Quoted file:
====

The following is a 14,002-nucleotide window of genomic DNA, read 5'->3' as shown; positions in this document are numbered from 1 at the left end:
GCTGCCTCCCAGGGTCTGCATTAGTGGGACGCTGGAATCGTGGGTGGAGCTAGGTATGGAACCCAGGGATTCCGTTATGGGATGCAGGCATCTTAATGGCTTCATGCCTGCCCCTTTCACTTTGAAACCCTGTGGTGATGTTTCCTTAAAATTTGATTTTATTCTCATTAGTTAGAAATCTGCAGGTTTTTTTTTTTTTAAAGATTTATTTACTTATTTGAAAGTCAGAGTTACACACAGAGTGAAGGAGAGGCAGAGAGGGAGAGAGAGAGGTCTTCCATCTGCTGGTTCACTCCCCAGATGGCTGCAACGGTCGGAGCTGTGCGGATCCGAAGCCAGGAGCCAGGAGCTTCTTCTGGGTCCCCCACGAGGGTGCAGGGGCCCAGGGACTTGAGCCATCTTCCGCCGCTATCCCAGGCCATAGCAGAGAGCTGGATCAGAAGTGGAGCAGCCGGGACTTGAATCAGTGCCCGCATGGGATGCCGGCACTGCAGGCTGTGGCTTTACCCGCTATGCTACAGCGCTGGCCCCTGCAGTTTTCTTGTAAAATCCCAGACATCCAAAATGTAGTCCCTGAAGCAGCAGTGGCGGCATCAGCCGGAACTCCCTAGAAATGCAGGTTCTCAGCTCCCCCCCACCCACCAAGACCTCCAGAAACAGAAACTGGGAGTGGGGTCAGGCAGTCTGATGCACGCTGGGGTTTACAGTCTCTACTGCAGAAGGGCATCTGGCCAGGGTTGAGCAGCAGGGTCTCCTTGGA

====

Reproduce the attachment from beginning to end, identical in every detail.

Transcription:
The following is a 14,002-nucleotide window of genomic DNA, read 5'->3' as shown; positions in this document are numbered from 1 at the left end:
GCTGCCTCCCAGGGTCTGCATTAGTGGGACGCTGGAATCGTGGGTGGAGCTAGGTATGGAACCCAGGGATTCCGTTATGGGATGCAGGCATCTTAATGGCTTCATGCCTGCCCCTTTCACTTTGAAACCCTGTGGTGATGTTTCCTTAAAATTTGATTTTATTCTCATTAGTTAGAAATCTGCAGGTTTTTTTTTTTTTAAAGATTTATTTACTTATTTGAAAGTCAGAGTTACACACAGAGTGAAGGAGAGGCAGAGAGGGAGAGAGAGAGGTCTTCCATCTGCTGGTTCACTCCCCAGATGGCTGCAACGGTCGGAGCTGTGCGGATCCGAAGCCAGGAGCCAGGAGCTTCTTCTGGGTCCCCCACGAGGGTGCAGGGGCCCAGGGACTTGAGCCATCTTCCGCCGCTATCCCAGGCCATAGCAGAGAGCTGGATCAGAAGTGGAGCAGCCGGGACTTGAATCAGTGCCCGCATGGGATGCCGGCACTGCAGGCTGTGGCTTTACCCGCTATGCTACAGCGCTGGCCCCTGCAGTTTTCTTGTAAAATCCCAGACATCCAAAATGTAGTCCCTGAAGCAGCAGTGGCGGCATCAGCCGGAACTCCCTAGAAATGCAGGTTCTCAGCTCCCCCCCACCCACCAAGACCTCCAGAAACAGAAACTGGGAGTGGGGTCAGGCAGTCTGATGCACGCTGGGGTTTACAGTCTCTACTGCAGAAGGGCATCTGGCCAGGGTTGAGCAGCAGGGTCTCCTTGGA